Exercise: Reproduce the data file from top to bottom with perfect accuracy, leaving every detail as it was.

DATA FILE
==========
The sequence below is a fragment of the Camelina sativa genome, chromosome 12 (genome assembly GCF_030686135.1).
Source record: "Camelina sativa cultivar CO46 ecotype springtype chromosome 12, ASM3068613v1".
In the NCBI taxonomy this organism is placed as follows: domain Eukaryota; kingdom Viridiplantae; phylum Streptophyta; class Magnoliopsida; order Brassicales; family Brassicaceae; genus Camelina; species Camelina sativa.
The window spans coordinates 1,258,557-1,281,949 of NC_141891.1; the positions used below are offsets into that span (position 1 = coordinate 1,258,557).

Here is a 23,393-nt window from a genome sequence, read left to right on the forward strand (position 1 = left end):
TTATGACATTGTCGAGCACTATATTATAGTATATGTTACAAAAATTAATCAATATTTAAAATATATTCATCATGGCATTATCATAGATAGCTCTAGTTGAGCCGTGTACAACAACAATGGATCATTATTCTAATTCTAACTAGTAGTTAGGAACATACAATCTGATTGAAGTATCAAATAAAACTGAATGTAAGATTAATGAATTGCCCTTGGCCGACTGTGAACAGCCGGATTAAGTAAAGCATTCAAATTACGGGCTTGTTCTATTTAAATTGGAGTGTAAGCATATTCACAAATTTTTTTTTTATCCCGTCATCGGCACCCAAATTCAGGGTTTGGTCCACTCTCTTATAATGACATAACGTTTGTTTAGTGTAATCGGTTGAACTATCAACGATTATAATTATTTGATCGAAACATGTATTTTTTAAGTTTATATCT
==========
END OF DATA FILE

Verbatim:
The sequence below is a fragment of the Camelina sativa genome, chromosome 12 (genome assembly GCF_030686135.1).
Source record: "Camelina sativa cultivar CO46 ecotype springtype chromosome 12, ASM3068613v1".
In the NCBI taxonomy this organism is placed as follows: domain Eukaryota; kingdom Viridiplantae; phylum Streptophyta; class Magnoliopsida; order Brassicales; family Brassicaceae; genus Camelina; species Camelina sativa.
The window spans coordinates 1,258,557-1,281,949 of NC_141891.1; the positions used below are offsets into that span (position 1 = coordinate 1,258,557).

Here is a 23,393-nt window from a genome sequence, read left to right on the forward strand (position 1 = left end):
TTATGACATTGTCGAGCACTATATTATAGTATATGTTACAAAAATTAATCAATATTTAAAATATATTCATCATGGCATTATCATAGATAGCTCTAGTTGAGCCGTGTACAACAACAATGGATCATTATTCTAATTCTAACTAGTAGTTAGGAACATACAATCTGATTGAAGTATCAAATAAAACTGAATGTAAGATTAATGAATTGCCCTTGGCCGACTGTGAACAGCCGGATTAAGTAAAGCATTCAAATTACGGGCTTGTTCTATTTAAATTGGAGTGTAAGCATATTCACAAATTTTTTTTTTATCCCGTCATCGGCACCCAAATTCAGGGTTTGGTCCACTCTCTTATAATGACATAACGTTTGTTTAGTGTAATCGGTTGAACTATCAACGATTATAATTATTTGATCGAAACATGTATTTTTTAAGTTTATATCT